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Welcome to the ‘we’ generation

8 May 2012

It’s often suggested that we live in more selfish, individualistic times than ever before. Yet look around.  I see more examples of people coming together to fight a cause than ever took place in a so-called gilded age of community ‘when we were young’. Technology may well be the enabler, but people with common purpose are the driving force that is changing and challenging our great institutions from politics to health and media to finance. Co-operate to compete. Welcome to the ‘we’ generation.

At Forster, collaboration is one of our core values – it’s fundamental to how we think and work. It’s how we view our client relationships. We’re great connectors and networkers – a bit like a dating agency in that respect! We love working in partnership. We like making the connections. It’s much better together. We know it works.

We’ve all become very familiar with the power of collective voice. Politicians used to engaging with the public every five years now have to sit up and listen every five minutes. From Give More to 38 Degrees and WAGGGS to WSPA, Forster has been helping organisations plan and execute their communication strategies to truly engage and make the most of target audiences.

Forster often works directly with the public, in connection with our clients. With our new client, the Canal and River Trust, we’re running a London Towpaths campaign to encourage cyclists to be more thoughtful/respectful of other canal path users. It’s all about encouraging respect and shared use. For the London Cycling Campaign, we’ve promoted ‘Go Dutch’ –  again focusing on shared space. The idea is that all road users have equal priority. The goal is not just the improvement of road safety, but greater thoughtfulness, inclusivity.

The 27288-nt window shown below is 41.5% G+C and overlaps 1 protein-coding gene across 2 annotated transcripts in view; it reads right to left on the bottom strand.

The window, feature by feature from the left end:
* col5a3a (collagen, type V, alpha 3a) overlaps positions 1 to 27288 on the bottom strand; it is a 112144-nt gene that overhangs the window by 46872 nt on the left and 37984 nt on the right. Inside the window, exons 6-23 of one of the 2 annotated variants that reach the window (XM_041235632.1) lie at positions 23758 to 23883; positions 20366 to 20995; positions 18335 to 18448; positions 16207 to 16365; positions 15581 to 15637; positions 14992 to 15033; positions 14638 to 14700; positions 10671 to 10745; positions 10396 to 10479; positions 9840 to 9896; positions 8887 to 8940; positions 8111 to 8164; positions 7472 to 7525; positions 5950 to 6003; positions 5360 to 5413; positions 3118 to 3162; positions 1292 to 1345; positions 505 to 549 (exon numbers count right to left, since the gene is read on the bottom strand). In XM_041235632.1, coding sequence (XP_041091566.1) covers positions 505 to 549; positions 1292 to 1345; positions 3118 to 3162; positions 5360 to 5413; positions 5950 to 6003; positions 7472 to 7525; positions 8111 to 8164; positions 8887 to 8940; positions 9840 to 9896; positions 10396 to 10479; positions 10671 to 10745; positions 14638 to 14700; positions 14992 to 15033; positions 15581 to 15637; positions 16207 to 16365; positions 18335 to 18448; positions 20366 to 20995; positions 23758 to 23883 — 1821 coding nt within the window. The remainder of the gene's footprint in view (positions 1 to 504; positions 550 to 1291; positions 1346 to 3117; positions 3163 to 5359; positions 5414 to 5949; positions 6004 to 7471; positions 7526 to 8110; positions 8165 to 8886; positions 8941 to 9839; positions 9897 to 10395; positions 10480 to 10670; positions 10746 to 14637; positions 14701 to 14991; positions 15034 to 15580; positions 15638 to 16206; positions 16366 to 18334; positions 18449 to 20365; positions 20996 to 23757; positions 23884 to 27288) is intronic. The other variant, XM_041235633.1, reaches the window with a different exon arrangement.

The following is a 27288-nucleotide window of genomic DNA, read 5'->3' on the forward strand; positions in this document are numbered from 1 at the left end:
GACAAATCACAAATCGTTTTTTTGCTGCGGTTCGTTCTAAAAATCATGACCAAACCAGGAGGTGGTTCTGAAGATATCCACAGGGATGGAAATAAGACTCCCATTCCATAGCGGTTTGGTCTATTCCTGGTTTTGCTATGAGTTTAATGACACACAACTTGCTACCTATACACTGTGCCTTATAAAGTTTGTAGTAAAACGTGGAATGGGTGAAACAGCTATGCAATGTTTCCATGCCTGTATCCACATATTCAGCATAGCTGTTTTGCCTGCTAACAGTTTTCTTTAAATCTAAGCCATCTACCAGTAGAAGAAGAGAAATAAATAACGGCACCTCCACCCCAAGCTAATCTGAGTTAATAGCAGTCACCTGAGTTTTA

We constantly seek out collaboration with organisations like Media Trust, with whom we launched Newsnet – an online community where citizen journalists and community reporters can learn, share and network.

The greatest changes are coming through such partnership working. Forster worked with the DCLG to help 15 neighbourhood partnerships develop and deliver plans for behaviour change campaigns to encourage teenagers to raise their aspirations and reach their potential. We facilitated community panels to test some research findings. All 15 neighbourhood partnerships received funding for their campaigns, and most believed their activities positively influenced young people. Our ‘Inspiring Communities, Changing Behaviour’ toolkit now helps DCLG support other communities in similar outreach programmes.

People can and must work together like this to find and form new ways of living with the realities of today. We are here to experiment, explore, create and deliver on expectations to make greater collaboration a reality for organisations who want to see positive social change.

That’s the one truly great thing about tough times – people coming together for common good. That makes me more optimistic than ever.